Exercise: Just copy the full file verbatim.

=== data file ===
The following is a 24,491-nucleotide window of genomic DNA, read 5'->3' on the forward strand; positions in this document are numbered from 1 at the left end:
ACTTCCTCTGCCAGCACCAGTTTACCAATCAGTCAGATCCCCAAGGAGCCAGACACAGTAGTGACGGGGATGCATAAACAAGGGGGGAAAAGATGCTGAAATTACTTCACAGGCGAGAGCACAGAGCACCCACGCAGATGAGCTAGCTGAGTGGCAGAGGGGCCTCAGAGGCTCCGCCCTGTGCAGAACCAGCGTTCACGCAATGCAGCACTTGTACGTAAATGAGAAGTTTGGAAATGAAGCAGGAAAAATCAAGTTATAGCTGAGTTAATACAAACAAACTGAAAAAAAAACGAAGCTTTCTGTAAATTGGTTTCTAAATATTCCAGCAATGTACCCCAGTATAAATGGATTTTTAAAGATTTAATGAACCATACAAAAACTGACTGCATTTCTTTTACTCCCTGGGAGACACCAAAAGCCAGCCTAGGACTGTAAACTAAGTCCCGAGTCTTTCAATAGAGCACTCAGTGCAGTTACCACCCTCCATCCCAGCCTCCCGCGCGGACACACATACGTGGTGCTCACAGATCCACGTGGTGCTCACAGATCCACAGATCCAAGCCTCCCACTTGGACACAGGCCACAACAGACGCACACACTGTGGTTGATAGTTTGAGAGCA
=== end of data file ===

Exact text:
The following is a 24,491-nucleotide window of genomic DNA, read 5'->3' on the forward strand; positions in this document are numbered from 1 at the left end:
ACTTCCTCTGCCAGCACCAGTTTACCAATCAGTCAGATCCCCAAGGAGCCAGACACAGTAGTGACGGGGATGCATAAACAAGGGGGGAAAAGATGCTGAAATTACTTCACAGGCGAGAGCACAGAGCACCCACGCAGATGAGCTAGCTGAGTGGCAGAGGGGCCTCAGAGGCTCCGCCCTGTGCAGAACCAGCGTTCACGCAATGCAGCACTTGTACGTAAATGAGAAGTTTGGAAATGAAGCAGGAAAAATCAAGTTATAGCTGAGTTAATACAAACAAACTGAAAAAAAAACGAAGCTTTCTGTAAATTGGTTTCTAAATATTCCAGCAATGTACCCCAGTATAAATGGATTTTTAAAGATTTAATGAACCATACAAAAACTGACTGCATTTCTTTTACTCCCTGGGAGACACCAAAAGCCAGCCTAGGACTGTAAACTAAGTCCCGAGTCTTTCAATAGAGCACTCAGTGCAGTTACCACCCTCCATCCCAGCCTCCCGCGCGGACACACATACGTGGTGCTCACAGATCCACGTGGTGCTCACAGATCCACAGATCCAAGCCTCCCACTTGGACACAGGCCACAACAGACGCACACACTGTGGTTGATAGTTTGAGAGCA